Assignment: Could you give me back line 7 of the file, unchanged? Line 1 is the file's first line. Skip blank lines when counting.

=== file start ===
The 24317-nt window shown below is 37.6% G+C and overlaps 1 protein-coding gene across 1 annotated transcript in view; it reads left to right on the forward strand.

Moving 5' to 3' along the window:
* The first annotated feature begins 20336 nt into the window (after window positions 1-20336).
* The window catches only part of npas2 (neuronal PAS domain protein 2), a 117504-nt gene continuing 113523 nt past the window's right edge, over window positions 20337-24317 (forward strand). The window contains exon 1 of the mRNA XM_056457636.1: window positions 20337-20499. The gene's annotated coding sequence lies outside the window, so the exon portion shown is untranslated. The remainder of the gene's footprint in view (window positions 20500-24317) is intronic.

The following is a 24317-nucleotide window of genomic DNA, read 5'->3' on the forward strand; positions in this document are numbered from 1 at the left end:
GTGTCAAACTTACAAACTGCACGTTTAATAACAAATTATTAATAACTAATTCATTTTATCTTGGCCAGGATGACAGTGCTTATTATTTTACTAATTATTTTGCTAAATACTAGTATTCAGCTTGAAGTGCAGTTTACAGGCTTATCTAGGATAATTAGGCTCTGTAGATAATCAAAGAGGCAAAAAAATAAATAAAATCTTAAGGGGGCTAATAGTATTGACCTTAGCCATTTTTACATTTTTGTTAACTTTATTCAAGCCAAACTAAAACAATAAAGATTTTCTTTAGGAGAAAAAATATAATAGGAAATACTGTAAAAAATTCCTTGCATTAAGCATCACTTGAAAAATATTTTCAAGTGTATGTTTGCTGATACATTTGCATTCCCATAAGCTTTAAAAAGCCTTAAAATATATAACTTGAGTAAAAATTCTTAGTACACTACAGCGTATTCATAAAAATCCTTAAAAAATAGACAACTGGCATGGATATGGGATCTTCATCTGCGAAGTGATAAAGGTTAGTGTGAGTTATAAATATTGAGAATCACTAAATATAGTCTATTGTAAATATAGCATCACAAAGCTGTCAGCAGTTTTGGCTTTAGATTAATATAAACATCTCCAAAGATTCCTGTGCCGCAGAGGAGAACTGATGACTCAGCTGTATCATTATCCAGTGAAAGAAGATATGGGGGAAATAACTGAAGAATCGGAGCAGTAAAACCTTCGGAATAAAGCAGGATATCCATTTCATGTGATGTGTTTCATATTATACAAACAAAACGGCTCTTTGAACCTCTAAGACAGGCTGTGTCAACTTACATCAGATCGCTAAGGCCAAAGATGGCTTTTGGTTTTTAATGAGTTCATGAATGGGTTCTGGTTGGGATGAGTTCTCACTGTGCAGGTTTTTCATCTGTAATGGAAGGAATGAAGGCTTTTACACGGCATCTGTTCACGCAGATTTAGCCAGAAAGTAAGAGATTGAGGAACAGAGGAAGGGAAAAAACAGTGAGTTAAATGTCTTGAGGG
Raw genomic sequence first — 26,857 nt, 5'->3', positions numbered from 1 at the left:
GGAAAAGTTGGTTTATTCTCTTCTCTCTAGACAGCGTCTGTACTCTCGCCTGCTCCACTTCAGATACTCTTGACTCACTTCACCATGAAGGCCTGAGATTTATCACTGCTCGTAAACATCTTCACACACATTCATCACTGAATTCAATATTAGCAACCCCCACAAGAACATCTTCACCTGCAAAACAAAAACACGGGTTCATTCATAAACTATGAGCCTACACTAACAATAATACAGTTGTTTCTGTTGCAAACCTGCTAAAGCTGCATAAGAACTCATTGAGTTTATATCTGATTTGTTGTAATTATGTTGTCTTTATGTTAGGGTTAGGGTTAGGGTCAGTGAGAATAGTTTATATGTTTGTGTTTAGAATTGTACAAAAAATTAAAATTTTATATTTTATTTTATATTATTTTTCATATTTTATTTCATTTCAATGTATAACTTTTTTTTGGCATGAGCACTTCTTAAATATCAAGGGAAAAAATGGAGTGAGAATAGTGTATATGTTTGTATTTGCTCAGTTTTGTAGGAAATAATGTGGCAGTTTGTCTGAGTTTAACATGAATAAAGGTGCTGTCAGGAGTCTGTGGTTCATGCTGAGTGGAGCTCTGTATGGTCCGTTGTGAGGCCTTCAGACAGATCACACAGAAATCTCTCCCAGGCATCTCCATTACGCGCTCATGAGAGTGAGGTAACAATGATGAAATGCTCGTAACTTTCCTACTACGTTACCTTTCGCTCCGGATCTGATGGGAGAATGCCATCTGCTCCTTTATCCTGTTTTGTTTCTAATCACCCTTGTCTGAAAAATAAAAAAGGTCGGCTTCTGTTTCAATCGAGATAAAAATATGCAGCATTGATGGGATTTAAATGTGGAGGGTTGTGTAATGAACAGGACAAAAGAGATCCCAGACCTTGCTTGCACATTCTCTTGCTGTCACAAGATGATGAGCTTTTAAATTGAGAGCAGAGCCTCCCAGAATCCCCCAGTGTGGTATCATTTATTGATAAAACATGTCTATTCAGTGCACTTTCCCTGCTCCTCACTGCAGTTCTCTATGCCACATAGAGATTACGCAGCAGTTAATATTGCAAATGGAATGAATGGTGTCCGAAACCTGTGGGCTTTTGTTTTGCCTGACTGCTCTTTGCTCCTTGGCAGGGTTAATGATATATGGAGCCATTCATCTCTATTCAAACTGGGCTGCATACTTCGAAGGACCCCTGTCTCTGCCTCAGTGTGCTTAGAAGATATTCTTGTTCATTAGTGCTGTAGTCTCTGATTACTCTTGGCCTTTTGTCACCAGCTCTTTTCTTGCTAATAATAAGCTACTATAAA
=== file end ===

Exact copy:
Raw genomic sequence first — 26,857 nt, 5'->3', positions numbered from 1 at the left: